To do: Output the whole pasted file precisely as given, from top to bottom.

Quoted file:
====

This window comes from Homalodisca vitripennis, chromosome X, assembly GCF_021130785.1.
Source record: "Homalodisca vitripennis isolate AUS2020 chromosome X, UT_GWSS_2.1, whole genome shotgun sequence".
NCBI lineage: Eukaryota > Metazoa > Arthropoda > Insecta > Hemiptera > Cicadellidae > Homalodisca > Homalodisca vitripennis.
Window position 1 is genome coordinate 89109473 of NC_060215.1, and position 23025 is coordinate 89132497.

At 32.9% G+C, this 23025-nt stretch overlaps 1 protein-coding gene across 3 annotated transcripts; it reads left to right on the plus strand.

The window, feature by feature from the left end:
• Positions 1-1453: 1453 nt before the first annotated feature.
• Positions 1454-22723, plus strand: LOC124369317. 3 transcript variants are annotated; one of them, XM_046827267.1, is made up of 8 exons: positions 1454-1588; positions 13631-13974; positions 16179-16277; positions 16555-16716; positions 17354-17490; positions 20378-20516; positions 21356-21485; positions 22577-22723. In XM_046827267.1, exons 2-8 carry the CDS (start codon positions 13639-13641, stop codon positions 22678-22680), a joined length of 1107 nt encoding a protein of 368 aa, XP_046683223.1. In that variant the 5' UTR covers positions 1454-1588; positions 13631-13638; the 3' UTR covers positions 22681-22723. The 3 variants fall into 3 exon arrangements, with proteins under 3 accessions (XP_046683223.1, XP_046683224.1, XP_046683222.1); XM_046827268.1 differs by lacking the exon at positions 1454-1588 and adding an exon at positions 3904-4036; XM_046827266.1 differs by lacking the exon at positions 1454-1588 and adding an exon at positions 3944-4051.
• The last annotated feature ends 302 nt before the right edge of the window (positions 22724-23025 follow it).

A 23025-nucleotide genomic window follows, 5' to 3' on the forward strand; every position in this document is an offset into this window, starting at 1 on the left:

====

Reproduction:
This window comes from Homalodisca vitripennis, chromosome X, assembly GCF_021130785.1.
Source record: "Homalodisca vitripennis isolate AUS2020 chromosome X, UT_GWSS_2.1, whole genome shotgun sequence".
NCBI lineage: Eukaryota > Metazoa > Arthropoda > Insecta > Hemiptera > Cicadellidae > Homalodisca > Homalodisca vitripennis.
Window position 1 is genome coordinate 89109473 of NC_060215.1, and position 23025 is coordinate 89132497.

At 32.9% G+C, this 23025-nt stretch overlaps 1 protein-coding gene across 3 annotated transcripts; it reads left to right on the plus strand.

The window, feature by feature from the left end:
• Positions 1-1453: 1453 nt before the first annotated feature.
• Positions 1454-22723, plus strand: LOC124369317. 3 transcript variants are annotated; one of them, XM_046827267.1, is made up of 8 exons: positions 1454-1588; positions 13631-13974; positions 16179-16277; positions 16555-16716; positions 17354-17490; positions 20378-20516; positions 21356-21485; positions 22577-22723. In XM_046827267.1, exons 2-8 carry the CDS (start codon positions 13639-13641, stop codon positions 22678-22680), a joined length of 1107 nt encoding a protein of 368 aa, XP_046683223.1. In that variant the 5' UTR covers positions 1454-1588; positions 13631-13638; the 3' UTR covers positions 22681-22723. The 3 variants fall into 3 exon arrangements, with proteins under 3 accessions (XP_046683223.1, XP_046683224.1, XP_046683222.1); XM_046827268.1 differs by lacking the exon at positions 1454-1588 and adding an exon at positions 3904-4036; XM_046827266.1 differs by lacking the exon at positions 1454-1588 and adding an exon at positions 3944-4051.
• The last annotated feature ends 302 nt before the right edge of the window (positions 22724-23025 follow it).

A 23025-nucleotide genomic window follows, 5' to 3' on the forward strand; every position in this document is an offset into this window, starting at 1 on the left: